Study points to labour force as key to revitalizing fishing industry

November 1, 2016

Shrimp net setting

On November 24, 2014, the CCPFH announced the beginning of a major study on the skill needs and labour supply challenges in coastal communities where seasonal fisheries are essential to the economy.

The project would have three phases:

  1. planning, consultations with stakeholders and the review of associated literature
  2. collection of information through telephone surveys, gathering of statistics, regional case studies and other means
  3. analysis of the combined information and the development of policy and program recommendations

Where are we now?

The project is now wrapping up its second phase and is moving into the third.

Of the three pillars that shape the industry: the resource supply, the labour force and the demand for seafood, the labour force generates the most serious risk to the stability and growth of the Canadian fishing industry as indicated by the findings in phase 1 and phase 2 of the study.

Some of the contributing factors to this are:

  • the aging workforce and their pending retirement
  • the declining number of young people entering the industry due to longer schooling and being lured to higher paying, year-round jobs in cities.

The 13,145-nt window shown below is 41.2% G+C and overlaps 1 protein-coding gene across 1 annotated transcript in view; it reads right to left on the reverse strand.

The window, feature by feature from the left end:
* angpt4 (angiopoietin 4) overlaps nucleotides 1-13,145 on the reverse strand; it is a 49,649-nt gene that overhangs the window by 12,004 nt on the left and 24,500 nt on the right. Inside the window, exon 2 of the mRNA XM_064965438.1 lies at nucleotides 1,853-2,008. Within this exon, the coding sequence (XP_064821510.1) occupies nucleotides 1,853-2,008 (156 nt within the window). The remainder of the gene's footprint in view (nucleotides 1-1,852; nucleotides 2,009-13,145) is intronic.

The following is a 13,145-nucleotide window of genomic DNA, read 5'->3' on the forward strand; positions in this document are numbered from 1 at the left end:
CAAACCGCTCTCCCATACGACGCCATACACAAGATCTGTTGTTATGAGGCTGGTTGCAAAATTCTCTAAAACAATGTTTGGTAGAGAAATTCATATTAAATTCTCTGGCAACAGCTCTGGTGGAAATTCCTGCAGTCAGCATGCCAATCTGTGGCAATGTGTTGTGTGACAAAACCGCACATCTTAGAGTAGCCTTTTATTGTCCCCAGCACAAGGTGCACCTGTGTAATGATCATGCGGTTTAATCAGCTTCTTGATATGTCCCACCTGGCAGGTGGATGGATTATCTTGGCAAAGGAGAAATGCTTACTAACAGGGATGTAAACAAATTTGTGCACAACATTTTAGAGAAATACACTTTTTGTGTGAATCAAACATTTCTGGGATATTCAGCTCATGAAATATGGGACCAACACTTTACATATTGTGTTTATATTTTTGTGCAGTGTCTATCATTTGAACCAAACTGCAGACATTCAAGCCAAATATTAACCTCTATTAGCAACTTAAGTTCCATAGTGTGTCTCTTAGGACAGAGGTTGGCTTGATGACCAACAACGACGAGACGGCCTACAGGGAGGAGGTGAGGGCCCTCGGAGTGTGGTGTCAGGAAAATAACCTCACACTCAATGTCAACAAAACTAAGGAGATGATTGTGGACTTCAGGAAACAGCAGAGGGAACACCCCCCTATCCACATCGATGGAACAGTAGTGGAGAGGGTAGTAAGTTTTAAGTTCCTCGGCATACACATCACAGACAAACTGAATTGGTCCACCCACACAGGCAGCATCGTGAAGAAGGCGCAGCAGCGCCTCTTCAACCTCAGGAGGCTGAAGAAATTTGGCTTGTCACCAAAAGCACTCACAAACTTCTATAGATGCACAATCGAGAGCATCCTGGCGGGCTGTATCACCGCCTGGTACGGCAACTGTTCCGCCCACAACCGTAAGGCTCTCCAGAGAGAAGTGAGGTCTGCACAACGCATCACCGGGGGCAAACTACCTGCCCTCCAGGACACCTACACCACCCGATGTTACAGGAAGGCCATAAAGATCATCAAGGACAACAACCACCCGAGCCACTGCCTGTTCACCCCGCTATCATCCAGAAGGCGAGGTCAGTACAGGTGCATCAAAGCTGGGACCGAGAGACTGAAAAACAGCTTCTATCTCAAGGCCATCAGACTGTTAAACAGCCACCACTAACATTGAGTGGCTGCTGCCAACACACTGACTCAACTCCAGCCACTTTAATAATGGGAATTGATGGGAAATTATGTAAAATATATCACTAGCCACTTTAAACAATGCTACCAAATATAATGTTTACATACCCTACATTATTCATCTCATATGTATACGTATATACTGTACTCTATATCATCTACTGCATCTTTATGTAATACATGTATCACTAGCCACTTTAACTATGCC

• the rising costs of entrepreneurship
  • for some regions more than others, the short work seasons

Where does all this lead us?

The gathering of data and information is showing us that the workforce that is needed to sustain the industry a decade from now is not currently there nor is it available in most fishing regions. The last 30 years of labour force and fleet downsizing needs to be reversed.

There are many opportunities to strengthen the industry however this study will concentrate on ways to manage the seasonal nature of many jobs in the fishing industry.

The Labour Market Information (LMI) Project Advisory Committee will meet again in late November to provide input on the phase 2 report analysis of the findings. They will evaluate options for improved training and certification programs, better distribution of information about off-season employment opportunities, recognition of skills that make fish harvesters employable in other sectors and perhaps new flexibility in the EI system to make it easier for fish harvesters to access rewarding employment throughout the year when they choose to do so.

Phase 3 will conclude with consultations with industry stakeholders and presentations to federal and provincial government agencies as well as to training institutions in order to get feedback on their willingness to support new approaches. The project’s final report will be submitted to the LMI Project Advisory Committee and the government funder in March of 2017. The final report will include recommended policy changes and pilot projects to test out some of the most promising options.

Want more information on the project?

To view more information on the Labour Market Information project, click here